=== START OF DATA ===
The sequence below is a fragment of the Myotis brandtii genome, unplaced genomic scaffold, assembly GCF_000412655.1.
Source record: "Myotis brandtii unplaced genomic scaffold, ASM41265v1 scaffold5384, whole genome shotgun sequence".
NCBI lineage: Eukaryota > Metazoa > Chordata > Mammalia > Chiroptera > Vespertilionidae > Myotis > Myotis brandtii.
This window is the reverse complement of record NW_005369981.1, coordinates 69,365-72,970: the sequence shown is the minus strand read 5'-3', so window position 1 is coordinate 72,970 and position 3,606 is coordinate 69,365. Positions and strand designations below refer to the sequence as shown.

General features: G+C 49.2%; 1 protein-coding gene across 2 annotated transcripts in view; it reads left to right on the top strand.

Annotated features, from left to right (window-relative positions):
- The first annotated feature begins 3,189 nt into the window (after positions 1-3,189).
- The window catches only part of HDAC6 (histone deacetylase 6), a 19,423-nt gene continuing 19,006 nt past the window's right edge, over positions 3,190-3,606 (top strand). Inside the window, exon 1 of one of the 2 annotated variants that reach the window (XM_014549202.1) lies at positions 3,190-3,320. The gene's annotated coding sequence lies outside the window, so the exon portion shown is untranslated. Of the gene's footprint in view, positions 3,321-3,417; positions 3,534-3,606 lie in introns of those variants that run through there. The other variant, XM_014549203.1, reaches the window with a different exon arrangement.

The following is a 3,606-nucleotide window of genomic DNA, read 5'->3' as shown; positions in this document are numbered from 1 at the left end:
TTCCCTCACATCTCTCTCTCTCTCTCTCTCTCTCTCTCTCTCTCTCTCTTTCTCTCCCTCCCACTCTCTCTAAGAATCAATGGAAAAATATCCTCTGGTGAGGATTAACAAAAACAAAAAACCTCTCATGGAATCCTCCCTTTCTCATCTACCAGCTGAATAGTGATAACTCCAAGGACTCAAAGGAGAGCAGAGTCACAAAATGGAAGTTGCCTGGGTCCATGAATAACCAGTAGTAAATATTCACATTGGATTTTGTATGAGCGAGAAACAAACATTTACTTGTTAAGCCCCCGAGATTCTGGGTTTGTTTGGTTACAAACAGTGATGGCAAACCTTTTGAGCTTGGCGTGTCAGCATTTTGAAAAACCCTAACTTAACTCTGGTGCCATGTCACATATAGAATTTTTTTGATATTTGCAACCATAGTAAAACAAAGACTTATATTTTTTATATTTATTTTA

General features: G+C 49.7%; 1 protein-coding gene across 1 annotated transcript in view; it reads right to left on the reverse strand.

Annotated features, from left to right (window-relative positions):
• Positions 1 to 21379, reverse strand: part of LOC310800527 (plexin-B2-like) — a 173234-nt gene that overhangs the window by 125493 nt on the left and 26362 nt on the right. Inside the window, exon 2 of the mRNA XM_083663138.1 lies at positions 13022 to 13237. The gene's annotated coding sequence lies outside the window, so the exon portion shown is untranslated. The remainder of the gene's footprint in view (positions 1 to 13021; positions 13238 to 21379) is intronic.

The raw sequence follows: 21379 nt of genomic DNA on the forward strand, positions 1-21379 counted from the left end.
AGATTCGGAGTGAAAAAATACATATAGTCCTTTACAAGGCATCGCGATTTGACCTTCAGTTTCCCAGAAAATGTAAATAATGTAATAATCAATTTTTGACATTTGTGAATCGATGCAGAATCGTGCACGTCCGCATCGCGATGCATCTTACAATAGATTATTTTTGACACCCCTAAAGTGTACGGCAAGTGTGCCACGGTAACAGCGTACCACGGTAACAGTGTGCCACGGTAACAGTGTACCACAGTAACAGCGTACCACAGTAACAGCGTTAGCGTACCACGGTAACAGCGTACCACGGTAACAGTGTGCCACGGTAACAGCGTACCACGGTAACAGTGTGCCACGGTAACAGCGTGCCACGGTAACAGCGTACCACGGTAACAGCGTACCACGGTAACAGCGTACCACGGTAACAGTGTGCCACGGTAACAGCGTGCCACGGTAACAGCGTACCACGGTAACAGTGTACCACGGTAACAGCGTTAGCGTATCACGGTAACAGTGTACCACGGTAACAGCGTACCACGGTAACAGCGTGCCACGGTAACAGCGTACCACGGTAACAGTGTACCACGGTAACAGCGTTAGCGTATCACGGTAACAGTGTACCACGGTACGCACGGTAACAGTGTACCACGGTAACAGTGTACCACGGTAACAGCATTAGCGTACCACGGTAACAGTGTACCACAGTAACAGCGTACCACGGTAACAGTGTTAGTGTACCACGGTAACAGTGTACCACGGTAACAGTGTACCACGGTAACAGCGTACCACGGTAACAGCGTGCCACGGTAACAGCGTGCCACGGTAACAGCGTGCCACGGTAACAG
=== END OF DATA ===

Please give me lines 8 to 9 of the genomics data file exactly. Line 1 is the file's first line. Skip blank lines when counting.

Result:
- The window catches only part of HDAC6 (histone deacetylase 6), a 19,423-nt gene continuing 19,006 nt past the window's right edge, over positions 3,190-3,606 (top strand). Inside the window, exon 1 of one of the 2 annotated variants that reach the window (XM_014549202.1) lies at positions 3,190-3,320. The gene's annotated coding sequence lies outside the window, so the exon portion shown is untranslated. Of the gene's footprint in view, positions 3,321-3,417; positions 3,534-3,606 lie in introns of those variants that run through there. The other variant, XM_014549203.1, reaches the window with a different exon arrangement.

The following is a 3,606-nucleotide window of genomic DNA, read 5'->3' as shown; positions in this document are numbered from 1 at the left end: